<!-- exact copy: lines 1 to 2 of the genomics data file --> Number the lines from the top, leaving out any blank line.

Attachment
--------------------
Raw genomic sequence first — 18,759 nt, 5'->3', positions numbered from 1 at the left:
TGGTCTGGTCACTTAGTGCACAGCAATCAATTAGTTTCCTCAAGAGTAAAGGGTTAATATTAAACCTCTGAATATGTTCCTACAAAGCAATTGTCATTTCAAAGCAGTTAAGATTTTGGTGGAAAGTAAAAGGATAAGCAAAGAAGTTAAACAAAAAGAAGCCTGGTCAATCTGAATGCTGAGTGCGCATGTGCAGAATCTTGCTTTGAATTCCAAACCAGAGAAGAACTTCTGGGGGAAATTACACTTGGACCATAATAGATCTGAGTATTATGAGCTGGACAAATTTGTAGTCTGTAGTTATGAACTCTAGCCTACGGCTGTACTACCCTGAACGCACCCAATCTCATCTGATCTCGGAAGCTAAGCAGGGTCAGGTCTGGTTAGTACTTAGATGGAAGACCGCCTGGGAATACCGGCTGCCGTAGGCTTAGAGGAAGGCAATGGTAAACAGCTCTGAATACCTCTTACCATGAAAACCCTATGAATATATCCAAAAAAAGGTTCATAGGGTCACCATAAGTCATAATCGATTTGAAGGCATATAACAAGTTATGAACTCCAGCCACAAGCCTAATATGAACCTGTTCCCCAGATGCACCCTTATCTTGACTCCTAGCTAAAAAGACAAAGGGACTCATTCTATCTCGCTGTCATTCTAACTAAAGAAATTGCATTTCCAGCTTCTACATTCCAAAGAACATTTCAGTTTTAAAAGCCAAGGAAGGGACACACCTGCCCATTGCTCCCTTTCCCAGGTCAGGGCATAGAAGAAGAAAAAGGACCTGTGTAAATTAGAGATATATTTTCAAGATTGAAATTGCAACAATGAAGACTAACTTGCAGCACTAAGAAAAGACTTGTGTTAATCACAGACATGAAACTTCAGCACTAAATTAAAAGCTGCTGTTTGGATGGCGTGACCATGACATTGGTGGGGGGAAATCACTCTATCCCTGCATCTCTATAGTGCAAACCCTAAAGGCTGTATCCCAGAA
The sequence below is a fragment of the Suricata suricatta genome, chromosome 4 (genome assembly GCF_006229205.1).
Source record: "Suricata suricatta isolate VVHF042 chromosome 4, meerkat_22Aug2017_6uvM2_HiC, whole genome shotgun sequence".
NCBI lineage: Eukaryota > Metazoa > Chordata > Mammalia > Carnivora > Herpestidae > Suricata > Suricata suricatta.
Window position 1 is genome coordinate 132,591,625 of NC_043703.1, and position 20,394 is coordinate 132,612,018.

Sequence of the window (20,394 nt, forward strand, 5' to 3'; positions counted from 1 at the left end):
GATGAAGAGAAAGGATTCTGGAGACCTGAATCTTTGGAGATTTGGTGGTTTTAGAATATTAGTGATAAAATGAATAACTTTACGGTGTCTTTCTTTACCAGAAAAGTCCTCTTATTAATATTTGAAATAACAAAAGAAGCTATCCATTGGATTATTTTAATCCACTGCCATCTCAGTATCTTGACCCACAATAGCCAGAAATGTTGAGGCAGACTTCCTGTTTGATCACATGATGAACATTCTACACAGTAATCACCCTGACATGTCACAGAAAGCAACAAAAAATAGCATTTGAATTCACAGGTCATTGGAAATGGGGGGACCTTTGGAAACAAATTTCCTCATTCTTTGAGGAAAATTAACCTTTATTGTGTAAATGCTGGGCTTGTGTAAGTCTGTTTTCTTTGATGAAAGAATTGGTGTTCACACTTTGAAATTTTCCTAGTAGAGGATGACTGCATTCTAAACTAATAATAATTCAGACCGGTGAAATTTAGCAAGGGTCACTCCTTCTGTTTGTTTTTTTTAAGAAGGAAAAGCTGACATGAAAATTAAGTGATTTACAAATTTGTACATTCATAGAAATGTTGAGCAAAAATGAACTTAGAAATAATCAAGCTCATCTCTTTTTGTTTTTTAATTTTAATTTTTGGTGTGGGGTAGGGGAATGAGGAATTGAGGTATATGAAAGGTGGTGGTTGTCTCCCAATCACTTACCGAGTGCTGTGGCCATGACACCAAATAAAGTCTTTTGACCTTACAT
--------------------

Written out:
Raw genomic sequence first — 18,759 nt, 5'->3', positions numbered from 1 at the left:
TGGTCTGGTCACTTAGTGCACAGCAATCAATTAGTTTCCTCAAGAGTAAAGGGTTAATATTAAACCTCTGAATATGTTCCTACAAAGCAATTGTCATTTCAAAGCAGTTAAGATTTTGGTGGAAAGTAAAAGGATAAGCAAAGAAGTTAAACAAAAAGAAGCCTGGTCAATCTGAATGCTGAGTGCGCATGTGCAGAATCTTGCTTTGAATTCCAAACCAGAGAAGAACTTCTGGGGGAAATTACACTTGGACCATAATAGATCTGAGTATTATGAGCTGGACAAATTTGTAGTCTGTAGTTATGAACTCTAGCCTACGGCTGTACTACCCTGAACGCACCCAATCTCATCTGATCTCGGAAGCTAAGCAGGGTCAGGTCTGGTTAGTACTTAGATGGAAGACCGCCTGGGAATACCGGCTGCCGTAGGCTTAGAGGAAGGCAATGGTAAACAGCTCTGAATACCTCTTACCATGAAAACCCTATGAATATATCCAAAAAAAGGTTCATAGGGTCACCATAAGTCATAATCGATTTGAAGGCATATAACAAGTTATGAACTCCAGCCACAAGCCTAATATGAACCTGTTCCCCAGATGCACCCTTATCTTGACTCCTAGCTAAAAAGACAAAGGGACTCATTCTATCTCGCTGTCATTCTAACTAAAGAAATTGCATTTCCAGCTTCTACATTCCAAAGAACATTTCAGTTTTAAAAGCCAAGGAAGGGACACACCTGCCCATTGCTCCCTTTCCCAGGTCAGGGCATAGAAGAAGAAAAAGGACCTGTGTAAATTAGAGATATATTTTCAAGATTGAAATTGCAACAATGAAGACTAACTTGCAGCACTAAGAAAAGACTTGTGTTAATCACAGACATGAAACTTCAGCACTAAATTAAAAGCTGCTGTTTGGATGGCGTGACCATGACATTGGTGGGGGGAAATCACTCTATCCCTGCATCTCTATAGTGCAAACCCTAAAGGCTGTATCCCAGAA